Also, giving five in 2005 also limits the amount immediately available to 3 for the more loaded 2006 class.  Again, as we stated repeatedly, it's a questionable proposition to try to foretell how many scholarships will be available in any future year.  Players leave programs for various reasons.  But, as of right now, UCLA has just three to give to 2006.

Getting Wright and Aboya in 2005, also, gives you good depth at the four position, even though the two could easily play next to each other, which Howland wouldn't hesitate to do.  For 2006, though, it gives you two recruiting priorities in your front court: 1) James Keefe, the 6-8 forward from Rancho Santa Margarita (Calif.) Santa Margarita, because regardless of what position you want to label him as, he's going to be on the court, whether it's as a four or a three, and 2) a true center type.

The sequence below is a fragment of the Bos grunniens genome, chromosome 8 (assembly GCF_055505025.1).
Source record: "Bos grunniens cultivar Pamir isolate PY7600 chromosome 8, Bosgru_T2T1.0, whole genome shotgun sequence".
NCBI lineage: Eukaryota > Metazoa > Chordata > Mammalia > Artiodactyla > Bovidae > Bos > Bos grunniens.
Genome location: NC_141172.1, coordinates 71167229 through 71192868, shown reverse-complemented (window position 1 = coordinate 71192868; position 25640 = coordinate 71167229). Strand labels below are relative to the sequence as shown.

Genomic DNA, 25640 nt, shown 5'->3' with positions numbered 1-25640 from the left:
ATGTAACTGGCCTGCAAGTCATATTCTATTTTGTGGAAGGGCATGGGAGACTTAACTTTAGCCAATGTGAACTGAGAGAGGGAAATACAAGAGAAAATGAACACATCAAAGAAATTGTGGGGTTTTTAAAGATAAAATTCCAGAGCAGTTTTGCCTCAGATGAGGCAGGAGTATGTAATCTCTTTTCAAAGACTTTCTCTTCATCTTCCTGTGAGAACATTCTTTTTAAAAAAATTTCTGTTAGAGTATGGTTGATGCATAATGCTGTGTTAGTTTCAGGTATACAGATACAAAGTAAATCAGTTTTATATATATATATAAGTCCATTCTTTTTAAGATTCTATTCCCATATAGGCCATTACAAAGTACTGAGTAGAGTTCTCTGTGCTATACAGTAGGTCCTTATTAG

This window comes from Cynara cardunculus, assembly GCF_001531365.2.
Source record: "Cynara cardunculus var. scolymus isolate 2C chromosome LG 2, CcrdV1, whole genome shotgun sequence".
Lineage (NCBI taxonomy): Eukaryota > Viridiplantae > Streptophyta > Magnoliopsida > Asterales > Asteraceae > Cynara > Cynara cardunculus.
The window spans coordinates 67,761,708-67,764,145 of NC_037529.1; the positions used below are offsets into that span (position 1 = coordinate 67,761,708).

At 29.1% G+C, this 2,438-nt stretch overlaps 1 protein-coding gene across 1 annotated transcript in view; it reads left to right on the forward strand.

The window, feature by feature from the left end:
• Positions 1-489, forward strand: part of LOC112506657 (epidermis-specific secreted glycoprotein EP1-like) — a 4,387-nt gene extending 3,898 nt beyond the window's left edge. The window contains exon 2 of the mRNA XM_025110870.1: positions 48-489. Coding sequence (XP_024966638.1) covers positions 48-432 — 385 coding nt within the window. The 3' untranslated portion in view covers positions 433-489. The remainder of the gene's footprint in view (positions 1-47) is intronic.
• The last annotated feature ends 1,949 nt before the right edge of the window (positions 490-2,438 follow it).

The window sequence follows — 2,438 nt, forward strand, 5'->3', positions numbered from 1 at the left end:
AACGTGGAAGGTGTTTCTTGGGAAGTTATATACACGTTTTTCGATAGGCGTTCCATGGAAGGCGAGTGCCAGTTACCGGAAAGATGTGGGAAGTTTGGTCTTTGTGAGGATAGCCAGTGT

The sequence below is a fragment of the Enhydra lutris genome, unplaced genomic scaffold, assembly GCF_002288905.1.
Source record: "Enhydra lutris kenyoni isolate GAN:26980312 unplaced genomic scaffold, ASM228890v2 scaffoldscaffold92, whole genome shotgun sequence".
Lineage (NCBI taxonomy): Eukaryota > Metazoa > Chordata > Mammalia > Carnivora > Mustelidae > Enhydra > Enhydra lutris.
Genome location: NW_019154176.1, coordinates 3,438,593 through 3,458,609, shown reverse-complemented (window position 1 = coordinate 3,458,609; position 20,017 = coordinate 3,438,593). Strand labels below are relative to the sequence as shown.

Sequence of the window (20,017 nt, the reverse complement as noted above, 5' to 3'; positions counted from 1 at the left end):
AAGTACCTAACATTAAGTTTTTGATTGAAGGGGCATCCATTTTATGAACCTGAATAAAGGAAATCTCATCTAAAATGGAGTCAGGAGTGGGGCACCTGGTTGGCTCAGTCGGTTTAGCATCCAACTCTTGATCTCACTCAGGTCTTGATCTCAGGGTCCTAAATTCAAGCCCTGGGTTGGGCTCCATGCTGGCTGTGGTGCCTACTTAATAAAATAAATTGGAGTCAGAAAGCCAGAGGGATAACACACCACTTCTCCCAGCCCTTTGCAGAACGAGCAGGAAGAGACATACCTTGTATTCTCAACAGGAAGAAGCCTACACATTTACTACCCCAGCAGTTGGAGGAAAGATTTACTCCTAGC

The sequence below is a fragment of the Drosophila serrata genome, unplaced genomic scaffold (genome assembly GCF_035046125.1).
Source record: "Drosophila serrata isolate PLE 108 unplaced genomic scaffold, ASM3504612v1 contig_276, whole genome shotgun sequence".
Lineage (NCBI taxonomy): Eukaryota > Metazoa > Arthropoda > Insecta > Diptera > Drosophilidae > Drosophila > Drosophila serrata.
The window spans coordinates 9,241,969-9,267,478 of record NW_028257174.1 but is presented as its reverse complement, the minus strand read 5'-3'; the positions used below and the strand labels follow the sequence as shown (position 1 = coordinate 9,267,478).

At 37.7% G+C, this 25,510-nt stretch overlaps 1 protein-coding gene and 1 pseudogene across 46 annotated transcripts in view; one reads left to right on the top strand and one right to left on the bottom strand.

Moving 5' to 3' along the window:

UCLA, to date, has scholarship offers out to Keefe, Spencer Hawes, the 6-10 center from Seattle (Wash.) Prep; 6-10 center Ray Hall from Denver (Col.) Mullen; Alex Stepheson, the 6-8 post from Studio City (Calif.) Harvard-Westlake; Daniel Deane, the 6-7 post from Salt Lake City (Utah) Judge; and 6-6 wing Chase Budinger from Encinitas (Calif.) La Costa Canyon.

Even with the commitments of Wright and Aboya, UCLA still projects thinly in the frontcourt for 2006. After Hollins and Fey leave after next year, they would have only four frontcourt players. Ideally, you'd like to have five or six. So, following the logic, UCLA would use two of those available rides for 2006 on frontcourt players. 

One is earmarked for Keefe. It's believed that Keefe, a top 25 national prospect in the class of 2006, has UCLA as his clear leader at this point. In fact, he could be an early commitment.

Among those UCLA has offered, through process of elimination, Ray Hall and Alex Stepheson could be the best candidates to fullfill that second priority, of finding that center type.  Deane is a pure power forward. It isn't very likely Hawes will commit soon and will have the entire country pursuing him.  Hall is a real true center, with a big body, currently at about 270. He's not greatly athletic, but more than he might appear, and is very skilled for a big man, with a great offensive repertoire.  Stepheson looks more like a four, but currently plays more like a five.  He's probably 220 pounds, not as skilled as Hall but more athletic, and a very good shotblocker.